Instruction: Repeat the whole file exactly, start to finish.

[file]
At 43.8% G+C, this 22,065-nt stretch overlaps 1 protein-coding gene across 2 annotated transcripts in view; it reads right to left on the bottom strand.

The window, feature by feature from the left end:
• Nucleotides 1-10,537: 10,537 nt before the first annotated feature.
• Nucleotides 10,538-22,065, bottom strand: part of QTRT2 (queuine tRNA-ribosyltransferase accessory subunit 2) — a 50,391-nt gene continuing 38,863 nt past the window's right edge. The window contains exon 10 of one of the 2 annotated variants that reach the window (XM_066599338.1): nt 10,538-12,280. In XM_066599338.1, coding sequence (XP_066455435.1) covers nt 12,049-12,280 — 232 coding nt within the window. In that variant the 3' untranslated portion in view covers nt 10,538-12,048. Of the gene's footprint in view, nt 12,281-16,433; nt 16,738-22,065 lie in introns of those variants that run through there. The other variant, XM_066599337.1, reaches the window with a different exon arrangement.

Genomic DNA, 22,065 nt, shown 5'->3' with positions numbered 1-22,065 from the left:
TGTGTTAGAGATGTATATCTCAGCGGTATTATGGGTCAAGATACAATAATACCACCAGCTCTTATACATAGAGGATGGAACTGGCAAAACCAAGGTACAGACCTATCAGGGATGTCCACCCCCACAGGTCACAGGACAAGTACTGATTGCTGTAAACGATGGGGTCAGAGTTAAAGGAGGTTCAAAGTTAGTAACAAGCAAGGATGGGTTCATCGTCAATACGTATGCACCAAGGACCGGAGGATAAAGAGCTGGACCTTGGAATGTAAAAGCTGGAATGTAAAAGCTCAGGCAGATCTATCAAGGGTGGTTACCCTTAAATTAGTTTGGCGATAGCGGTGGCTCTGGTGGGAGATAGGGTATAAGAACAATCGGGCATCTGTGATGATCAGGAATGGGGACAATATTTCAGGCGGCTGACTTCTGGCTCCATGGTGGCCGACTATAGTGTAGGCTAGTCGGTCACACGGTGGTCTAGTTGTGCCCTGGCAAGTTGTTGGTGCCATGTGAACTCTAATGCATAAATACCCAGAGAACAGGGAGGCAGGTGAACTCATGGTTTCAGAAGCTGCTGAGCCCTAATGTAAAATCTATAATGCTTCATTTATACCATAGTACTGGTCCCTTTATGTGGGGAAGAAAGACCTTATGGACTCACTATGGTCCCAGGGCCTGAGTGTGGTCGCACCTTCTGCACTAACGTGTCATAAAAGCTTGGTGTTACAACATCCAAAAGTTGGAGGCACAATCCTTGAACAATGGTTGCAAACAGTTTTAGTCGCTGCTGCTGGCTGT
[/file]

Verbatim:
At 43.8% G+C, this 22,065-nt stretch overlaps 1 protein-coding gene across 2 annotated transcripts in view; it reads right to left on the bottom strand.

The window, feature by feature from the left end:
• Nucleotides 1-10,537: 10,537 nt before the first annotated feature.
• Nucleotides 10,538-22,065, bottom strand: part of QTRT2 (queuine tRNA-ribosyltransferase accessory subunit 2) — a 50,391-nt gene continuing 38,863 nt past the window's right edge. The window contains exon 10 of one of the 2 annotated variants that reach the window (XM_066599338.1): nt 10,538-12,280. In XM_066599338.1, coding sequence (XP_066455435.1) covers nt 12,049-12,280 — 232 coding nt within the window. In that variant the 3' untranslated portion in view covers nt 10,538-12,048. Of the gene's footprint in view, nt 12,281-16,433; nt 16,738-22,065 lie in introns of those variants that run through there. The other variant, XM_066599337.1, reaches the window with a different exon arrangement.

Genomic DNA, 22,065 nt, shown 5'->3' with positions numbered 1-22,065 from the left:
TGTGTTAGAGATGTATATCTCAGCGGTATTATGGGTCAAGATACAATAATACCACCAGCTCTTATACATAGAGGATGGAACTGGCAAAACCAAGGTACAGACCTATCAGGGATGTCCACCCCCACAGGTCACAGGACAAGTACTGATTGCTGTAAACGATGGGGTCAGAGTTAAAGGAGGTTCAAAGTTAGTAACAAGCAAGGATGGGTTCATCGTCAATACGTATGCACCAAGGACCGGAGGATAAAGAGCTGGACCTTGGAATGTAAAAGCTGGAATGTAAAAGCTCAGGCAGATCTATCAAGGGTGGTTACCCTTAAATTAGTTTGGCGATAGCGGTGGCTCTGGTGGGAGATAGGGTATAAGAACAATCGGGCATCTGTGATGATCAGGAATGGGGACAATATTTCAGGCGGCTGACTTCTGGCTCCATGGTGGCCGACTATAGTGTAGGCTAGTCGGTCACACGGTGGTCTAGTTGTGCCCTGGCAAGTTGTTGGTGCCATGTGAACTCTAATGCATAAATACCCAGAGAACAGGGAGGCAGGTGAACTCATGGTTTCAGAAGCTGCTGAGCCCTAATGTAAAATCTATAATGCTTCATTTATACCATAGTACTGGTCCCTTTATGTGGGGAAGAAAGACCTTATGGACTCACTATGGTCCCAGGGCCTGAGTGTGGTCGCACCTTCTGCACTAACGTGTCATAAAAGCTTGGTGTTACAACATCCAAAAGTTGGAGGCACAATCCTTGAACAATGGTTGCAAACAGTTTTAGTCGCTGCTGCTGGCTGT